New figures by the RAC show higher wholesale costs meant both petrol and diesel prices rose for the second consecutive month, last month with petrol prices increasing, on average, by two pence and diesel by almost a penny.
Petrol station retailers were quick to pass the higher costs onto drivers who are already noticing the effect that rising oil prices and the falling value of the pound are having on their wallets.
Feeling the pinch
Both a 4% jump in the cost of oil (from $63.81 to $68.07) and a 2% drop in the pound’s value against the dollar (from $1.32 to $1.30) during March have caused the pump price rises.
This means filling a 55-litre family car with unleaded now costs £67.22. Data from the RAC shows the average litre of unleaded increased two pence in March to 122.58 pence per litre (ppl). Diesel prices increased too. At the start of the month, they cost just under 130 ppl but have since risen to 130.67 ppl, meaning motorists pay around £71.87 to fill up their cars.
Petrol costs eight pence less a litre than in October last year, when drivers paid 131 ppl—the highest price seen since July 2014, when diesel was also expensive; selling at 136 ppl. The RAC, who described March as ‘a rough month’ for petrol drivers believes diesel drivers are feeling the pinch even more than petrol drivers at the moment. Their data shows that compared to this time last year and the year before, a litre of diesel is, on average, eight pence more expensive than petrol. Worse, though, diesel costs eight pence more than it did 12 and 24 months ago, meaning diesel drivers must pay an extra £4.30 to fill their tanks. For most people. that extra money isn’t coming in the form of a pay-rise.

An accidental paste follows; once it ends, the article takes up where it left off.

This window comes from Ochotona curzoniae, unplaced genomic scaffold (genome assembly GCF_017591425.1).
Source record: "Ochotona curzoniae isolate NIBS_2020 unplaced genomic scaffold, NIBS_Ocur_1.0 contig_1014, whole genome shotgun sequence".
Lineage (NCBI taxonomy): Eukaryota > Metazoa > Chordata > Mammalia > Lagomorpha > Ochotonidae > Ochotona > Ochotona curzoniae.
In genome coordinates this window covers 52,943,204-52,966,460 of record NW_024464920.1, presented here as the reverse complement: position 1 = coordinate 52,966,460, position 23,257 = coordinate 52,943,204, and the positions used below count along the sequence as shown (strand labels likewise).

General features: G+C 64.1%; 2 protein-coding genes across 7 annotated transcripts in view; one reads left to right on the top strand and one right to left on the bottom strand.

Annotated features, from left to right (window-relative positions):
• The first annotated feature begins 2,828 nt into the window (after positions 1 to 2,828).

It’s obvious that, in the past two months, retailers haven’t hesitated to increase their pump prices to get customers to shoulder the higher cost of wholesale petrol. Supermarket petrol went up 1.7 ppl in March to 118.59p while diesel rose from 1.27 ppl to 127.48 ppl.
Last month both Sainsbury’s and Asda raised their prices by two pence a litre, with Asda increasing their prices most days from the 21st of February. They ended the month with their petrol priced at 117.31 ppl.
Price of petrol to rise further
“Throughout March, the wholesale price of diesel was on average 6p a litre more than petrol. This gap has now closed which should hopefully bring some relief to drivers of diesel vehicles.
“If retailers play fair with motorists, the price of the fuel should fall by around 3p a litre in the next fortnight, whereas petrol looks like it’s set to rise further with at least a penny or two likely to go on in the coming weeks,” he said.
“Fortunately, normal competition between supermarket fuel retailers over the price of petrol has resumed after four months of Asda being considerably cheaper than its competitors.
“Whether this is as a result of keener pricing from the others or from Asda moving its unleaded price closer to its competitors is hard to know.